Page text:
View Full Version : Highly Recommend Thom Hartmann's "Edison Gene"


faceonmars
03-23-05, 12:59 PM
I've been reading Thom Hartmann's books for almost a decade now -- His latest ADHD book, "The Edison Gene: ADHD and the Gift of the Hunter Child" is his best -- genetic research about ADHD. Great read -- I've handed out copies for friends with ADHD kids, and both parents and kids feel much better about themselves, good coping strategies. Hartmann argues that many cases of ADHD represent a genetic adaptation: something that's beneficial in the human gene pool.

I have a comprehensive review here that I wrote for my new web log:
http://middleschoolstuff0.tripod.com/resources_blog/

Comments and posts welcome.

James

Uminchu
09-11-05, 06:57 PM
I'm glad I found this thread. I just read this book and would like to discuss it.

The thing I had most trouble with was his argument about dropping the behavior/reward system in favor of natural and logical consequences. Basically a natural consequence is you left your bike out so it got rusty. A logical consequence is you're being bad so we have to go home.

Mctavish has written that for AD/HD kids, (to paraphrase) a charted reward-based behavior-modification plan is the "only" therapy that works. So which view is correct?

Also, he seems to be totally leaving out the "inattentive" type of AD/HD. I don't think a dreamy space cadet would have lasted very long in a tiger-infested jungle...

-Ryan

faceonmars
09-11-05, 07:20 PM
Hello Ryan,

I think your concern about the behavior/reward system, and Hartmann's ideas about 'natural and logical consquences' is valid. I don't recommend a blind acceptance of his suggestions for all cases and circumstances. There are so many variables to consider, and if a reward system is working for you, then stick with it.

I'm not familiar with McTavish, so I can't comment, only to say that ADD ADHD is a relatively new diagnosis, new field of study, and there are many competing and sometimes complimentary theories, treatments, etc. While I like Hartmann's ideas, I don't believe that even he would suggest that his particular explanation for ADHD and his strategies would apply to everyone. For that matter, I have no doubt that in any given population of supposed ADDers, some will have been misdiagnosed, and the degree, or severity of their symptoms might be quite disparate. I don't think any one solution or theory applies to all -- I'd go on an individual, case-by-case basis and see what works for the individual. I'm far less concerned with the theoretical, and more concerned with the practical, and especially what works, and what doesn't for individuals. As far as the 'inattentive' type, this is a good example of the disagreement over diagnosis, and exactly what constitutes ADD/ADHD .. who's to say that in a few years, the definition, as well as subtypes, won't be completely redefined? I agree, the inattentive type poses problems.. It's been quite a while since I originally posted here, and I no longer have much exposer to ADD/ADHD kids, but from my experience, these types need some type of lesson plan, or activity which is reframed into an activity or area in which they have interest. The inattentive ADDers are black and white: either totally tuned out, or hyper-focused on what they find interesting/fascinating.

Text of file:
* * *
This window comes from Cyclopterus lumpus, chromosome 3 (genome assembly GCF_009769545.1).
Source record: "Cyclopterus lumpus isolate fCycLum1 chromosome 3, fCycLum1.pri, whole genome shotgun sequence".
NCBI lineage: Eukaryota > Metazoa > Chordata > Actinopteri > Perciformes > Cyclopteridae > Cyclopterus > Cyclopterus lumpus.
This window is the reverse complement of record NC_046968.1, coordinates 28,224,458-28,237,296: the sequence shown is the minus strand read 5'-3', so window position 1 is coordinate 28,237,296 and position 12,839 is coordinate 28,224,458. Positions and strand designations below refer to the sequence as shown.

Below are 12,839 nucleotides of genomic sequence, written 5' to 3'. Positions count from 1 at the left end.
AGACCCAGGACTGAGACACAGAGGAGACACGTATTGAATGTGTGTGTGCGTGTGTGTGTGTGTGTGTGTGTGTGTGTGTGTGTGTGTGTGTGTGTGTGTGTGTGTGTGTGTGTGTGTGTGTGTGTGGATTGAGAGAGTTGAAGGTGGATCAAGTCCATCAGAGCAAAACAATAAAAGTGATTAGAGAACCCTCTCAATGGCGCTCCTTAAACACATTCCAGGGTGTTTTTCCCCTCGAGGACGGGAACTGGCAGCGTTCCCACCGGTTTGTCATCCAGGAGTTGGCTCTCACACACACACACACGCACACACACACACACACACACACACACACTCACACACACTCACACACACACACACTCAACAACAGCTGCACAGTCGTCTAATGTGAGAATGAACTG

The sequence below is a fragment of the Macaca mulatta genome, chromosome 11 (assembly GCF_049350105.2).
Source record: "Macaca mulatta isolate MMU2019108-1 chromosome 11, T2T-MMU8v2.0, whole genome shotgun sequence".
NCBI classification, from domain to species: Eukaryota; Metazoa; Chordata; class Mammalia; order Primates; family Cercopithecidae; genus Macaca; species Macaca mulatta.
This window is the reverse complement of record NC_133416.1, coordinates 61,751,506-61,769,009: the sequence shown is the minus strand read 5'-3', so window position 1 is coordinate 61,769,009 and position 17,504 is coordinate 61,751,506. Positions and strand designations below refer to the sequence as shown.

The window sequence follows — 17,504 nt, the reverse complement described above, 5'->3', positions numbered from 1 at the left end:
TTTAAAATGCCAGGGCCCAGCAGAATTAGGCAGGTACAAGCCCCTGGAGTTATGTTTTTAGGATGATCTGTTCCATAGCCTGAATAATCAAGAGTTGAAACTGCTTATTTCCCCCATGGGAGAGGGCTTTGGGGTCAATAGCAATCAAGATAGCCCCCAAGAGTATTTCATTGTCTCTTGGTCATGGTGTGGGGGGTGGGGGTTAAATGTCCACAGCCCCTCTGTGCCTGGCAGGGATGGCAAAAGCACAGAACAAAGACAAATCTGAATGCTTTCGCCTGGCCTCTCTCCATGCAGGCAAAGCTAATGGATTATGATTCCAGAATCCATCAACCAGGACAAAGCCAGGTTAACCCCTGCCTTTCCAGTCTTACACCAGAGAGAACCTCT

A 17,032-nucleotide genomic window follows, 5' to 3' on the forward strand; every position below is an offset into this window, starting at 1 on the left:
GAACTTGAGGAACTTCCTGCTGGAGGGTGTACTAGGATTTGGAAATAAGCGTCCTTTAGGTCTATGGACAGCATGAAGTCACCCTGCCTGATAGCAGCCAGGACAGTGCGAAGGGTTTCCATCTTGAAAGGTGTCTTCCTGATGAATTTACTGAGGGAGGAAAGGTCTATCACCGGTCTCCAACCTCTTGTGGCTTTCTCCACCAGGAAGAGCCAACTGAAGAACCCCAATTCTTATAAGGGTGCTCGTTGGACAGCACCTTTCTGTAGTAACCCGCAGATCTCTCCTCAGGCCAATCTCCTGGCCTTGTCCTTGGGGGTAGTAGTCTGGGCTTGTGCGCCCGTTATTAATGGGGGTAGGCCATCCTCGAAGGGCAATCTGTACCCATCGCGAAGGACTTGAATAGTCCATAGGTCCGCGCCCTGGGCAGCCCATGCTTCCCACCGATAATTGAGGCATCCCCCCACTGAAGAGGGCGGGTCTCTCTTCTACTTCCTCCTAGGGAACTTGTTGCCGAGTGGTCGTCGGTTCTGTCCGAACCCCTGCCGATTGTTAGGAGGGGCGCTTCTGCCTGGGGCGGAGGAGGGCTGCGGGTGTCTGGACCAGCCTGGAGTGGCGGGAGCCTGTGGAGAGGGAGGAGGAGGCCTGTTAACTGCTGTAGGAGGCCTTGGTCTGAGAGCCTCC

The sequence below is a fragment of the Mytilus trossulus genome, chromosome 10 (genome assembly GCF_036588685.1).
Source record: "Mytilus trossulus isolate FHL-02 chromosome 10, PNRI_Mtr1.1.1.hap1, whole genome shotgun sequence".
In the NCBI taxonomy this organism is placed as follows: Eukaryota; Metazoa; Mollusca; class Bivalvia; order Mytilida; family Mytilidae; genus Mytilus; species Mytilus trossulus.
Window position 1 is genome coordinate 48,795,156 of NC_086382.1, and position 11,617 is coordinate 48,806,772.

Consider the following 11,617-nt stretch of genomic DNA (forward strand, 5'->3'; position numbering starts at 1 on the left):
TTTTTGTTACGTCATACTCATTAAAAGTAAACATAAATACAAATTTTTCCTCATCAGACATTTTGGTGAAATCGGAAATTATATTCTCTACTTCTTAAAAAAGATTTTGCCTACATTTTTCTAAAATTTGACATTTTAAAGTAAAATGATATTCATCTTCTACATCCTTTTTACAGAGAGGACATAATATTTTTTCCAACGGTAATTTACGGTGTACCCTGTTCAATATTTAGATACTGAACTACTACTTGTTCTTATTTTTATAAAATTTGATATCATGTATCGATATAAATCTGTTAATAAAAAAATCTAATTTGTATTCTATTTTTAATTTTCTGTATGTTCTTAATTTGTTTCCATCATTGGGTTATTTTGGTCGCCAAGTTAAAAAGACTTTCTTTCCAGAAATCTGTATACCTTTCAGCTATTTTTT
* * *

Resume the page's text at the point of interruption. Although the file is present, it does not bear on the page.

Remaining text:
Uminchu
09-11-05, 07:47 PM
mctavish23 (http://www.addforums.com/forums/member.php?u=773) is a member of the forums and expert on ADD. I have found his posts uniformly informative and reliable.

I liked the overall theme of the book -- that we need to give ADD kids a positive sense of self, and tailor their educations to their strengths, not shoehorn them into a system designed to manufacture cubicle drones.

On the other hand, I think he spends too much time trying to back up his evolutionary theory with what will necessarily be mainly speculation. I think that section could have been cut in half at least (or is that just my "cut to the chase" trait surfacing? :)).

faceonmars
09-11-05, 09:46 PM
I have some catching up to do -- I haven't checked in in months before today.

I loved the overall theme, and although I agree that the book does focus on Hartmann's theory, from his point of view, recent resarch and discovery of the gene which is responsible for ADD/ADHD traits must have been sweet vidication for him -- before he had the research to back up his 'Hunter/Farmer' theory, it was just and intertaining hypothesis. Now with hard science, he's being taken more seriously. Not that the genetics discoveries back up all of his claims, but at least now you can't say that he's a crackpot, which was being said about him for years. It could turn out that the ADD gene might be valid, but that it didn't happen the way Hartmann has proposed.. still, The Edison Gene is really about what he considers the vindication of his theory, so I can excuse him for expounding on it. He has several other ADD books, and he covers different aspects of ADD ADHD in each.